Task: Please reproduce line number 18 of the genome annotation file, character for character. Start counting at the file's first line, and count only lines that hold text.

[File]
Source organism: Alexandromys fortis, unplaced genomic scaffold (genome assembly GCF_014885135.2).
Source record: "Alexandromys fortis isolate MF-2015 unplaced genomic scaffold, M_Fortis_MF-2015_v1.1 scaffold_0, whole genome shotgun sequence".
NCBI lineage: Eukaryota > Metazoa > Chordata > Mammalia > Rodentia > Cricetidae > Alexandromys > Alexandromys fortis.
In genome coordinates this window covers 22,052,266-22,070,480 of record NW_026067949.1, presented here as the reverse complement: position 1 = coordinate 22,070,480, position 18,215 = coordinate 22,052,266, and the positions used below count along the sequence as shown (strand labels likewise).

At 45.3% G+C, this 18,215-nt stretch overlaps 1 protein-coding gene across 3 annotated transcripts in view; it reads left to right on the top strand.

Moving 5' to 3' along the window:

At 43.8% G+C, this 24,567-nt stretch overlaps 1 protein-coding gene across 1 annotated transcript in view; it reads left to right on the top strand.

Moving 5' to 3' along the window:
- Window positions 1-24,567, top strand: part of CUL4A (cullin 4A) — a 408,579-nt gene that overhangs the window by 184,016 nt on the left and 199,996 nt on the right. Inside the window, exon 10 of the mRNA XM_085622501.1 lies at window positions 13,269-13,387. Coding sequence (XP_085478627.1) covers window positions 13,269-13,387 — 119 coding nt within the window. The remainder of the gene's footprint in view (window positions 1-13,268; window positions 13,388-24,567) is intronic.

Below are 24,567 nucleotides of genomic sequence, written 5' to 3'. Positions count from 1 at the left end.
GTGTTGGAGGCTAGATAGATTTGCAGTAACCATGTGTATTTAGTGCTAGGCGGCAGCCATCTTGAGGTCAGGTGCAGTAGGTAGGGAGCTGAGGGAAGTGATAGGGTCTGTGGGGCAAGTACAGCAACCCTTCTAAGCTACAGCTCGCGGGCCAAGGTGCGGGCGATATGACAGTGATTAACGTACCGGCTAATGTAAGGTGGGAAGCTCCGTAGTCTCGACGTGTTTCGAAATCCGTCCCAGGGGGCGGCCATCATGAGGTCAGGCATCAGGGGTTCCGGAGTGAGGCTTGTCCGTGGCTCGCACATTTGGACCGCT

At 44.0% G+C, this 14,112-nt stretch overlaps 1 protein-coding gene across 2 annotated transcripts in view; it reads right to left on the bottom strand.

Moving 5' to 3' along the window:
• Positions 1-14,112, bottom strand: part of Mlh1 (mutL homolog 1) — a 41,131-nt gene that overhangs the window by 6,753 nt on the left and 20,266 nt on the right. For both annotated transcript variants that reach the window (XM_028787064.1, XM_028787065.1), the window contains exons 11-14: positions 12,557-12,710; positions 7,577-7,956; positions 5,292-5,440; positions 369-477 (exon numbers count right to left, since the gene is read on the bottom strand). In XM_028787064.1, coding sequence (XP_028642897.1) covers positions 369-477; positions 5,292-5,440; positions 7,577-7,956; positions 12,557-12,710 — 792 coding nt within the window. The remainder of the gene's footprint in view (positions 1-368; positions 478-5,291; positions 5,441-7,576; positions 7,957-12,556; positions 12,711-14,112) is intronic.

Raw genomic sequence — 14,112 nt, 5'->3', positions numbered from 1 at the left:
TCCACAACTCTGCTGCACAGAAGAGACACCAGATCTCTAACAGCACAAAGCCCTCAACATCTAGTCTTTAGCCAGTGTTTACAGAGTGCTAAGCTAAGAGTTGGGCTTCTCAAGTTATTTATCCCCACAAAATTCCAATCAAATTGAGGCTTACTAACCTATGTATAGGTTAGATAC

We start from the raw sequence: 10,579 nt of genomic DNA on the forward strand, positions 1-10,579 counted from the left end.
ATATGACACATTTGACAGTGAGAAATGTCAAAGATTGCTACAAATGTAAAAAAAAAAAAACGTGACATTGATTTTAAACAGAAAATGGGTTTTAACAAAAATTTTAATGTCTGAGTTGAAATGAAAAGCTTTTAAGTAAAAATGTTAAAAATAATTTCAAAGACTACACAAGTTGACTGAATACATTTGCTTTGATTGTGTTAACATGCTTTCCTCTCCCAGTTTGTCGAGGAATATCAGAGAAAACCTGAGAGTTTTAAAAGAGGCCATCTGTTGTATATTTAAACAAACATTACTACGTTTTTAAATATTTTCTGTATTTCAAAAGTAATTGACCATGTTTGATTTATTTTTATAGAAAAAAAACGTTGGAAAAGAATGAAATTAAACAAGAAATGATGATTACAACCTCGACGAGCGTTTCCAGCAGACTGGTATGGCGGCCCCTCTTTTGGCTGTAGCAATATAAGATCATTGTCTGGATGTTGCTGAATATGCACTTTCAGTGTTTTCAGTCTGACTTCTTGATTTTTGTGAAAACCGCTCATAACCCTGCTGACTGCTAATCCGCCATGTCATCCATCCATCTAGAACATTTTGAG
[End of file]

ATATGACACATTTGACAGTGAGAAATGTCAAAGATTGCTACAAATGTAAAAAAAAAAAAACGTGACATTGATTTTAAACAGAAAATGGGTTTTAACAAAAATTTTAATGTCTGAGTTGAAATGAAAAGCTTTTAAGTAAAAATGTTAAAAATAATTTCAAAGACTACACAAGTTGACTGAATACATTTGCTTTGATTGTGTTAACATGCTTTCCTCTCCCAGTTTGTCGAGGAATATCAGAGAAAACCTGAGAGTTTTAAAAGAGGCCATCTGTTGTATATTTAAACAAACATTACTACGTTTTTAAATATTTTCTGTATTTCAAAAGTAATTGACCATGTTTGATTTATTTTTATAGAAAAAAAACGTTGGAAAAGAATGAAATTAAACAAGAAATGATGATTACAACCTCGACGAGCGTTTCCAGCAGACTGGTATGGCGGCCCCTCTTTTGGCTGTAGCAATATAAGATCATTGTCTGGATGTTGCTGAATATGCACTTTCAGTGTTTTCAGTCTGACTTCTTGATTTTTGTGAAAACCGCTCATAACCCTGCTGACTGCTAATCCGCCATGTCATCCATCCATCTAGAACATTTTGAG